Sir Keir Starmer, leader of the Labour Party, has once again refused calls to support a ceasefire in the occupied Gaza Strip, incredibly arguing that such a move would only lead to more deaths. 
Starmer’s defence of Labour’s call for a “humanitarian pause” to allow Palestinians to escape Israel’s onslaught on the besieged territory has received a mixed reaction.
However, his claim that a permanent ceasefire at this stage could leave Hamas with the capability to carry out further attacks in Israel has drawn significant criticism.
Starmer told guests at a Tuesday event hosted at Chatham House,
“While I understand calls for a ceasefire at this stage, I do not believe that it is the correct position now.” 
The Labour chief argued that an immediate ceasefire would both empower Hamas and hinder the return of Israeli prisoners of war who were captured in the 7 October military operation.
This claim differs from the calls for a more lasting ceasefire from wider sections of UK society and the international community.
“Humanitarian pauses”, as defined by the United Nations, are generally short-term initiatives aimed at providing aid and support, rather than achieving long-term political solutions.
On the other hand, ceasefires are intended to be long-lasting and usually seek to facilitate negotiations, including the possibility of a permanent political settlement.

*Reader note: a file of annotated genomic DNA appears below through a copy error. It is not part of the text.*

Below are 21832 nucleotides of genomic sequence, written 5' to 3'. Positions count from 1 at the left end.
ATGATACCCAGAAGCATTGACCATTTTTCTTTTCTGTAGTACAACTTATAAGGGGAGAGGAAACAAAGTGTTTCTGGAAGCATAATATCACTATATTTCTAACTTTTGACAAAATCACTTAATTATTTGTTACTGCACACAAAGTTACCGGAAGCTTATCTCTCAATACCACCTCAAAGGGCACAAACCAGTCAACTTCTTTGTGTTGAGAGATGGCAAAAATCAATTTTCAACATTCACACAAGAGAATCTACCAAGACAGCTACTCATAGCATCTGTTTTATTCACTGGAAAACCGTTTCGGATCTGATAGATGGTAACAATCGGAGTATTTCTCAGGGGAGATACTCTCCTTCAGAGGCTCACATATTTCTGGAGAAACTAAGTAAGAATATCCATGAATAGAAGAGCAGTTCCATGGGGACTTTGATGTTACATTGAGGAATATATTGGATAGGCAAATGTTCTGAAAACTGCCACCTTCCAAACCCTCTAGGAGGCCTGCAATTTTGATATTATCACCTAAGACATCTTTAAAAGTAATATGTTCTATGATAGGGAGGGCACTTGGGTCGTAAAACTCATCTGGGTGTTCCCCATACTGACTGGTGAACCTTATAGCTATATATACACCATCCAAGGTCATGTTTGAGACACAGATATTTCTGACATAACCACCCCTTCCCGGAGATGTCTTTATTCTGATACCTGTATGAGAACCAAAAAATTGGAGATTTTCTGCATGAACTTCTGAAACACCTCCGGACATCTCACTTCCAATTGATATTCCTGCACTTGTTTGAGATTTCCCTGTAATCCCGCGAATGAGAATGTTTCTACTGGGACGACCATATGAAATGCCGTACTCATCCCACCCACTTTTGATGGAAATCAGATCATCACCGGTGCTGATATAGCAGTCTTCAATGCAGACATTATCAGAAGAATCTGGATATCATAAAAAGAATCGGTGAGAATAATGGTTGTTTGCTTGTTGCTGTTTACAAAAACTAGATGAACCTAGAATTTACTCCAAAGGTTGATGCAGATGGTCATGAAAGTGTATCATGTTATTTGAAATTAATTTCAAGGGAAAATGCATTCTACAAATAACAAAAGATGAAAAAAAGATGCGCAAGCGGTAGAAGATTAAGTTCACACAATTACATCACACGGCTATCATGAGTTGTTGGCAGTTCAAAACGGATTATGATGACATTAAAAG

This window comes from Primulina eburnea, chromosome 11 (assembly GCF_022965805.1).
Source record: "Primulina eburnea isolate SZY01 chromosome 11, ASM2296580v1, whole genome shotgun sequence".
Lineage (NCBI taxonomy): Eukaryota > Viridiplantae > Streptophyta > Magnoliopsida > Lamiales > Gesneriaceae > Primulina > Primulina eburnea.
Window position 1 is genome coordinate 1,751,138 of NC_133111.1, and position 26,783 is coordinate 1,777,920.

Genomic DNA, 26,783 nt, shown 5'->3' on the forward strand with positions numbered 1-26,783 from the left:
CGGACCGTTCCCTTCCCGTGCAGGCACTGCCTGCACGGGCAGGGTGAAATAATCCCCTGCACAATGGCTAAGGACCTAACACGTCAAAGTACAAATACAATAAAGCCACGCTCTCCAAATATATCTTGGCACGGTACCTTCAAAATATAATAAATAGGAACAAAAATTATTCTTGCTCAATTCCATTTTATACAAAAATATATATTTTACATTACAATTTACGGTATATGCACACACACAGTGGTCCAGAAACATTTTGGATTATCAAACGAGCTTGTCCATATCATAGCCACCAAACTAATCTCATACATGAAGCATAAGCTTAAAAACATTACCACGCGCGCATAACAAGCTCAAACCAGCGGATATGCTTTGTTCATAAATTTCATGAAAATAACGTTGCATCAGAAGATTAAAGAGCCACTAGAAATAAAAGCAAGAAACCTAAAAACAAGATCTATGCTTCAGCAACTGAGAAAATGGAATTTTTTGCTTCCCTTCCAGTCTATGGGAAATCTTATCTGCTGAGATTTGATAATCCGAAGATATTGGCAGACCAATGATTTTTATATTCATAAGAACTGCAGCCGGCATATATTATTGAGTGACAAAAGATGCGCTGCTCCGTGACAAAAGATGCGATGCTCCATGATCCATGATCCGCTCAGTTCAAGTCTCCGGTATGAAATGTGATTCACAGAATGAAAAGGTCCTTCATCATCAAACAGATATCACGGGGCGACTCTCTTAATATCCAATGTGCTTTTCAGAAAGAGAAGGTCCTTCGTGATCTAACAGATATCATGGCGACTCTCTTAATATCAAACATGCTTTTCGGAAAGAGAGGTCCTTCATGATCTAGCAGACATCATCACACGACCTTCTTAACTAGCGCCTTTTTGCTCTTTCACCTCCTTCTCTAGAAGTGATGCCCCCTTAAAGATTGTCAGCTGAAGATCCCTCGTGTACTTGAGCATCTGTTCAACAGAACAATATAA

Conflict within Labour
Starmer’s latest intervention on the conflict has come after some of his frontbench MPs openly called for a ceasefire, contrary to his support for a humanitarian pause.
Notably, at least 13 shadow ministers, including Alex Cunningham, Afzal Khan, Rushanara Ali, Andy Slaughter, Jess Phillips, and Florence Eshalomi, have joined the chorus advocating for an end to the hostilities. 
This internal party division is being further exacerbated by conflicting stances on Israel held by devolved mayors including Andy Burnham in Manchester and Sadiq Khan in London, who have both called for a ceasefire. 
This divergence is also being felt in Labour-led councils across England.
Corbyn leads the way
Also on Tuesday, Jeremy Corbyn, the former Labour leader, said in an X post,
“Today, I am thinking of human beings in Gaza buried under the rubble.
“I am thinking of their joys, dreams, hopes & fears.
“I wonder, if the dust ever settles, whether opponents of a ceasefire will look back and reflect on the cost of their inhumanity. We need a ceasefire, now.” 
Corbyn, an outspoken critic of Israel’s apartheid policies, has — over the years — attended numerous pro-Palestine demonstrations and in this latest round of escalations has called for an immediate ceasefire in Gaza.
He has also regularly demanded an end to the illegal occupation of all Palestinian land.
Support for a war crime
Starmer has drawn shock and disbelief for his comments implying Israel’s right to cut off the supply of power and water to Gaza.
Withholding water, food, and fuel is a war crime under international law.
When asked during an LBC interview on 11 October as to whether such a step was an appropriate response by Israel, he replied,